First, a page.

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Chicago and Cook County see population drops: U.S. Census

The Chicago skyline. | Getty Images file photo

The greater Chicago region was the only one of the 10 largest metropolitan areas nationwide that saw a population decrease between 2016 and 2017, according to just-released census data.

Chicago and the surrounding suburbs had a population of 9,533,040 in 2017, compared with 9,546,326 in 2016, the data from the U.S. Census Bureau shows. Chicago maintained its rank as the third most populous metropolitan region in the United States.

“This is the third year in a row the numbers have declined,” said Alden Loury, director of research and evaluation at the Metropolitan Planning Council. “It’s not normal for large areas to lose population. The fact that this is happening is a cause for concern.”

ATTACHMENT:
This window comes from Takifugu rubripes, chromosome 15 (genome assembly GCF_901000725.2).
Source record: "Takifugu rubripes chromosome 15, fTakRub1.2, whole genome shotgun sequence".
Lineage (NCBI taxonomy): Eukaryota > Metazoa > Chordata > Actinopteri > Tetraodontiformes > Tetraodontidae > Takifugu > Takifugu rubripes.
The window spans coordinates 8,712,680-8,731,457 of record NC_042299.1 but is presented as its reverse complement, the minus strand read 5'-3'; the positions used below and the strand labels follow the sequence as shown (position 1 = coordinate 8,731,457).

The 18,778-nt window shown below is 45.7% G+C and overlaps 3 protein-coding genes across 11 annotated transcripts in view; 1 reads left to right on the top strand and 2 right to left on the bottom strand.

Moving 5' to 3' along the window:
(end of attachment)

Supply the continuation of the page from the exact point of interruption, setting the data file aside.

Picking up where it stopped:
The Dallas-Fort Worth area saw the most growth with a 146,000-population increase.

The New York metropolitan area, ranked number one, had a population of 20,320,876 in 2017, compared with 20,275,179 for the previous year. The Los Angeles metropolitan region ranked second, with Dallas-Fort Worth coming in fourth for both 2017 and 2016.

Elsewhere, Cook County, the nation’s second most populous, saw the biggest drop — in percent — of any of the nation’s 10 most populous counties. Cook County’s population dropped by 20,093, from 5,231,356 to 5,211,263.

“By and large, this is a function of not very many people coming to Cook County and a larger number of people leaving,” Loury said. In addition to migration, births and deaths also factor into population change.

The 10 largest counties in the country all maintained their rank compared to last year. The only other county among the nation’s 10 populous to lose population was Kings County, N.Y., better known as the New York borough of Brooklyn. Brooklyn lost a population of 2,088.